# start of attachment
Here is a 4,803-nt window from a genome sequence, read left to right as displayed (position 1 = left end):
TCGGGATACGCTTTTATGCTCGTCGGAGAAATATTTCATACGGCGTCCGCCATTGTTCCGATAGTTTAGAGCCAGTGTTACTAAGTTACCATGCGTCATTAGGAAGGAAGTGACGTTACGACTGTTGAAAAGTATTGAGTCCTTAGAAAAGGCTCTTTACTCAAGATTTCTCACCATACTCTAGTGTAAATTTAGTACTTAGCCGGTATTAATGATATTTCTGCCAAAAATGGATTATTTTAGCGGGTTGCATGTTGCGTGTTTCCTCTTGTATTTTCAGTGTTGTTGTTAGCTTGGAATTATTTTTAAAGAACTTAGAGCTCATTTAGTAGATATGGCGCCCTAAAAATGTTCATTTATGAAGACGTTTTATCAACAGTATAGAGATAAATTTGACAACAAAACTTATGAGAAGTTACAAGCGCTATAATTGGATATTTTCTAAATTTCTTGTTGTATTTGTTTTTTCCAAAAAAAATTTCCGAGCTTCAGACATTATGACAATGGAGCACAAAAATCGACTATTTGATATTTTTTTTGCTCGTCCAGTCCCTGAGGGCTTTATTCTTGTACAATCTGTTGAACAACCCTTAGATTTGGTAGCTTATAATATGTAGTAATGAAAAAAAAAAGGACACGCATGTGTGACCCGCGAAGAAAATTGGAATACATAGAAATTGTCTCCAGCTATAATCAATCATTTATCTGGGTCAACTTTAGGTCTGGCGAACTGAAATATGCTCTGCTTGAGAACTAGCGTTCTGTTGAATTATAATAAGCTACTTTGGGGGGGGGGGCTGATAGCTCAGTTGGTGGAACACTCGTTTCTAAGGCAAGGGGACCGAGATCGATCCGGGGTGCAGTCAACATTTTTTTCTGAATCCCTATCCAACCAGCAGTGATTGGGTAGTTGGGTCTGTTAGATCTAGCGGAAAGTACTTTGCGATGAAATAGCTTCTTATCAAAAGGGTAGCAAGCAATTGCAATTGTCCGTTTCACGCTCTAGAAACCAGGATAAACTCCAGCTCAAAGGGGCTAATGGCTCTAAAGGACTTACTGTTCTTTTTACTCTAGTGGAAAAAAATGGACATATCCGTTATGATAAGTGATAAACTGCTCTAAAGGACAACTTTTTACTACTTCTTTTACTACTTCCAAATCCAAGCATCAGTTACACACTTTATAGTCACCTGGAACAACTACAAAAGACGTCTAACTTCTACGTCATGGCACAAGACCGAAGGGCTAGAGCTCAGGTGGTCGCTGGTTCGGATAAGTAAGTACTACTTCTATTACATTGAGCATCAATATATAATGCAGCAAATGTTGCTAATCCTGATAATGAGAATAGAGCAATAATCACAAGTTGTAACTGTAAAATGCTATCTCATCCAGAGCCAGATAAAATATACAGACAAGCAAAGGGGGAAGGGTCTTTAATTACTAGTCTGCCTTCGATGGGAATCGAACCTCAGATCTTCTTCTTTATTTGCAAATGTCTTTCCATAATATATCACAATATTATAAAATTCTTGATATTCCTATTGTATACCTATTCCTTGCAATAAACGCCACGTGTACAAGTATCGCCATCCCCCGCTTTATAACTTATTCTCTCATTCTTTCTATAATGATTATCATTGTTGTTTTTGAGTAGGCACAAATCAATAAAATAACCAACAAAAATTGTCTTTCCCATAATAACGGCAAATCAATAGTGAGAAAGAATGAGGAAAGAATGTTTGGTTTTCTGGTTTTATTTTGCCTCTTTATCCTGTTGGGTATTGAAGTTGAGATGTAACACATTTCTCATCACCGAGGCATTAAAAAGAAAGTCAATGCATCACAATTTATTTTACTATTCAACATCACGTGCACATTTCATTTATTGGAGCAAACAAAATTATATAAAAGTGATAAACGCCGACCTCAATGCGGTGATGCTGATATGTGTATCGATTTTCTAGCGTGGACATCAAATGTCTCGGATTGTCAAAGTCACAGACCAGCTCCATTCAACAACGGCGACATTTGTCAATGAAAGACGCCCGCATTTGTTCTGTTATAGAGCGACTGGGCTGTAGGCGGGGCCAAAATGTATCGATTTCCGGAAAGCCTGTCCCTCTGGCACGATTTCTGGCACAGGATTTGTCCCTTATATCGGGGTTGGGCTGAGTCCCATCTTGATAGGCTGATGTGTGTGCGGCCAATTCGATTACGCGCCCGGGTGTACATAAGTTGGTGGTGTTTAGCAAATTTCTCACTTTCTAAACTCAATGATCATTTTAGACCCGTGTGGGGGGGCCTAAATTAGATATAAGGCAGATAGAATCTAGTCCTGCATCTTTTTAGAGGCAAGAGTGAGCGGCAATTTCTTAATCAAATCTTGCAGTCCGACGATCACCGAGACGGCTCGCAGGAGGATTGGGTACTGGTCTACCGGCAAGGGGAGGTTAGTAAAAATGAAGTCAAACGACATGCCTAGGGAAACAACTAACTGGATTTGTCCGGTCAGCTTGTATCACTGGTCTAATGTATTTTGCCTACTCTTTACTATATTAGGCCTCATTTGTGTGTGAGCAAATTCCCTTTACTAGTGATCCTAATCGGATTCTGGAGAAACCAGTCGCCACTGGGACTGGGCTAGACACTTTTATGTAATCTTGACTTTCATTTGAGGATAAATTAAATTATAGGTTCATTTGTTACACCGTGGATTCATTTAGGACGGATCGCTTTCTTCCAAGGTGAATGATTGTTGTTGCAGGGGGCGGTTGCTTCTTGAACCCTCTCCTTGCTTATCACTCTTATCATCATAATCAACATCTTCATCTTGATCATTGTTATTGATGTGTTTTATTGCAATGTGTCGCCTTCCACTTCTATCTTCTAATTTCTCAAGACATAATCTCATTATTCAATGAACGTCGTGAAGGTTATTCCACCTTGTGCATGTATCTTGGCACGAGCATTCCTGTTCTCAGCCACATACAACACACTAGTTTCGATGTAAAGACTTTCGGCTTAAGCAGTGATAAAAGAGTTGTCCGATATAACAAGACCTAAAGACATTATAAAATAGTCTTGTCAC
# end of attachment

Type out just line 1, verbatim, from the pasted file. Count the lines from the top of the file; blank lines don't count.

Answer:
Here is a 4,803-nt window from a genome sequence, read left to right as displayed (position 1 = left end):